Let’s talk about pacing. So far it’s been the least enjoyable aspect of Star Trek by a long shot, though I don’t exactly place the blame at the feet of Roddenberry or any of the creative team. I would imagine that virtually every hour-long program of its era had similar issues, but I’ve felt it during some of these episodes so far, and the most during both of these episodes. Every episode has been 50 minutes, and of course the show had to find ways to stretch the storylines to fit that requirement. But sometimes the show will occasionally hit patterns where it will repeat itself without much plot development to speak of.
Though I quite like Miri overall, the middle third doesn’t advance the story to increase the tension raised in the beginning. We’ve seen storylines and subplots that have been repeated in future works, but the plot of Miri has reared its head in the likes of Mad Max: Beyond Thunderdome, the comic series Eve, and a side quest in Fallout 3, to name a few. Granted, it’s a kind of riff on Lord of the Flies itself, but the aforementioned properties feel more greatly indebted to this episode.
The Enterprise encounters an Earth-like planet, but quickly find its adult inhabitants in a kind of feral zombie state, attacking anyone they lay eyes on. They discover a group of children that have somehow survived for the past 300 years and quickly find that, once they reach adolescence, the disease sets in. Once they discover this is where the redundancy sets in. There are multiple scenes of Kirk, Bones, Spock, and Rand discussing the disease and what will eventually happen to them and the children, until the episode’s finale, which unfolds without too many hiccups.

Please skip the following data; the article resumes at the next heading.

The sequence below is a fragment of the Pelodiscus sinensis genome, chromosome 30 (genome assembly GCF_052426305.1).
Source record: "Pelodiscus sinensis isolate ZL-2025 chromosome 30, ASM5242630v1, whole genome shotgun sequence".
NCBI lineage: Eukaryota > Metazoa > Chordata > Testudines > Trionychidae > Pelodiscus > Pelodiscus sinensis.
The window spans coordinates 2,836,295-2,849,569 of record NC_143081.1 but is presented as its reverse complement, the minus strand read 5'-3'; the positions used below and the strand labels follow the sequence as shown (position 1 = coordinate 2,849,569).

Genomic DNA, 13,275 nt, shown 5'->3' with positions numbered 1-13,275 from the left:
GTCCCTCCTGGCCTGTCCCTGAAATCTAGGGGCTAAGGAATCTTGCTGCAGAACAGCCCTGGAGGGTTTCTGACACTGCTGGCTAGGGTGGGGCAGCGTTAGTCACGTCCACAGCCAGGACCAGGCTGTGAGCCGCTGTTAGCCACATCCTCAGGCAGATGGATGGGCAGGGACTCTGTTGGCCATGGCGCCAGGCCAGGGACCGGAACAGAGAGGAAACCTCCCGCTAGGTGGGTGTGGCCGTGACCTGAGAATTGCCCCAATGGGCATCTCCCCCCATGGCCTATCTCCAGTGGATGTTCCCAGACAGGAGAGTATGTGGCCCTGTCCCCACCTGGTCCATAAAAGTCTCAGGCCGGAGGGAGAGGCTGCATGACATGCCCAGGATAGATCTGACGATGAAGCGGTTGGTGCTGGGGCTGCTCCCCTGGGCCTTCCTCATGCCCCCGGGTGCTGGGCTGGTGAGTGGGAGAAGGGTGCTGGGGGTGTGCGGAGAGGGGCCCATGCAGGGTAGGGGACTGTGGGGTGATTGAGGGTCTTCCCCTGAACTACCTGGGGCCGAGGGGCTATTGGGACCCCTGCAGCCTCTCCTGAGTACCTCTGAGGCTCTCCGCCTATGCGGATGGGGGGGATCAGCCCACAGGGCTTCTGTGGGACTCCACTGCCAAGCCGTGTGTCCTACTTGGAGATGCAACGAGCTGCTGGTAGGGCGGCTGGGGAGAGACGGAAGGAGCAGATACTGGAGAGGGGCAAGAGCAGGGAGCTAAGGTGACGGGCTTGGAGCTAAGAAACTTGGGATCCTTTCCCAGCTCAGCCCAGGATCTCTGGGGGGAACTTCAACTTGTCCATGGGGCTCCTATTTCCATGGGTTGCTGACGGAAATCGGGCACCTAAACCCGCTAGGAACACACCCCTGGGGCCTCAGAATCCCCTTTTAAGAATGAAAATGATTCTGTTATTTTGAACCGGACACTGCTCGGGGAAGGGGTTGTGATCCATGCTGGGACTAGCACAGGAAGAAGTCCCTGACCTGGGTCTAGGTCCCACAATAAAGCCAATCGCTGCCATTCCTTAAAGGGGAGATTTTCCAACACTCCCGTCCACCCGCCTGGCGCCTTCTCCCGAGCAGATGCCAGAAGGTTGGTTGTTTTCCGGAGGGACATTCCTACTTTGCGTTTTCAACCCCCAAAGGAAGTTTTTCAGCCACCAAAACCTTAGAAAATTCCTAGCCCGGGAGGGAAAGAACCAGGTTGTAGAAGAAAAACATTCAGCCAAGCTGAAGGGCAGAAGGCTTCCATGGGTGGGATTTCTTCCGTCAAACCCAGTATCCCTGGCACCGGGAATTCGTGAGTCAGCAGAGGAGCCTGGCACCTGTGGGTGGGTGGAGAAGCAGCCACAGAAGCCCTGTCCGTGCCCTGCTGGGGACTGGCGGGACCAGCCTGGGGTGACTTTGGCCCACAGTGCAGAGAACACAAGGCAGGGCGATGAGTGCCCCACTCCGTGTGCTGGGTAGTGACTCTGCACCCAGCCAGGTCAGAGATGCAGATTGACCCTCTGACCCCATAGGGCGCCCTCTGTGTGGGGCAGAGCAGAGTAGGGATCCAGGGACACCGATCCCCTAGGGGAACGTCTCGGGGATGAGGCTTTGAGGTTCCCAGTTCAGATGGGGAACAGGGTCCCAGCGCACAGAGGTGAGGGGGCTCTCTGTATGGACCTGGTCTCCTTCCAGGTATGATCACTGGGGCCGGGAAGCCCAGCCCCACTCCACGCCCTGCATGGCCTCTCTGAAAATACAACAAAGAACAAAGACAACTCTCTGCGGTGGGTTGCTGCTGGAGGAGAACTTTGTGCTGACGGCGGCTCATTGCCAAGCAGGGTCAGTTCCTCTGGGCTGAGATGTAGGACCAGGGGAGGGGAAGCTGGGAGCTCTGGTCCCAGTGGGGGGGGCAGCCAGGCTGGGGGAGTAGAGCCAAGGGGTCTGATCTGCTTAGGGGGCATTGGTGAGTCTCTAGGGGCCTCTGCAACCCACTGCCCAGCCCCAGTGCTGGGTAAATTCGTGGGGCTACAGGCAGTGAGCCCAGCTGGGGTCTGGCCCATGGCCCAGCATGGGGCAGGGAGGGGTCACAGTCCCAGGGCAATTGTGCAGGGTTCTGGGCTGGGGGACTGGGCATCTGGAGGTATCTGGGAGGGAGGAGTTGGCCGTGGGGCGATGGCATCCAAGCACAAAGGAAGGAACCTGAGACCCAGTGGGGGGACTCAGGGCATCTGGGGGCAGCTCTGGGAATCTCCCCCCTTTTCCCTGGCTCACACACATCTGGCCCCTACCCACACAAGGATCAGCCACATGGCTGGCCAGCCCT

Just last week, I praised the show for the way it presented itself as forward-thinking in its gendered roles. This week feels like a step back when Kirk makes some borderline icky romantic gestures to Miri – a pre-teen – in order to gain her trust. Thankfully the show doesn’t heavily underline these moments and focuses more on the plight of the crew and the planet’s inhabitants.
Dagger of the Mind has its own pacing issues, but it stems more from the lack of action than what plagued Miri. If the episode were released today, it would likely be classified as “Hard Sci-fi”, dealing with psychological issues rather than the alien diseases or ticking time bombs that the show has trafficked in before. After a rogue scientist from a penal colony sneaks aboard the Enterprise, Kirk and Dr. Noel (Marianna Hill) investigates the prison, only to find its leader Dr. Adams (James Gregory) is running cruel psychological experiments on the inmates. Dagger of the Mind introduces Spock’s Vulcan Mind Meld technique, and it’s an effective way for the show to deepen Spock’s character and the universe as a whole.
American’s perspective on mental institutions and psychological treatment had changed dramatically from how it was originally perceived when mistreatment of mental patients was at its peak in the first half of the 20th century. Star Trek may not have been the first piece of pop culture to shun mental health professionals, but it feels like a pointed barb at the establishment.
Whereas most installments throughout this season so far have dealt with similar issues in dual episodes, this week offered a mix bag thematically. And though Miri was a more viscerally exciting episode, it contained one of the more problematic moments of the season. Thankfully it had enough memorable elements to receive a passing grade. Dagger of the Mind is rewarding as a character-based episode but I’ll probably rewatch other episodes before it.
Miri Grade: B-
Dagger of the Mind Grade: B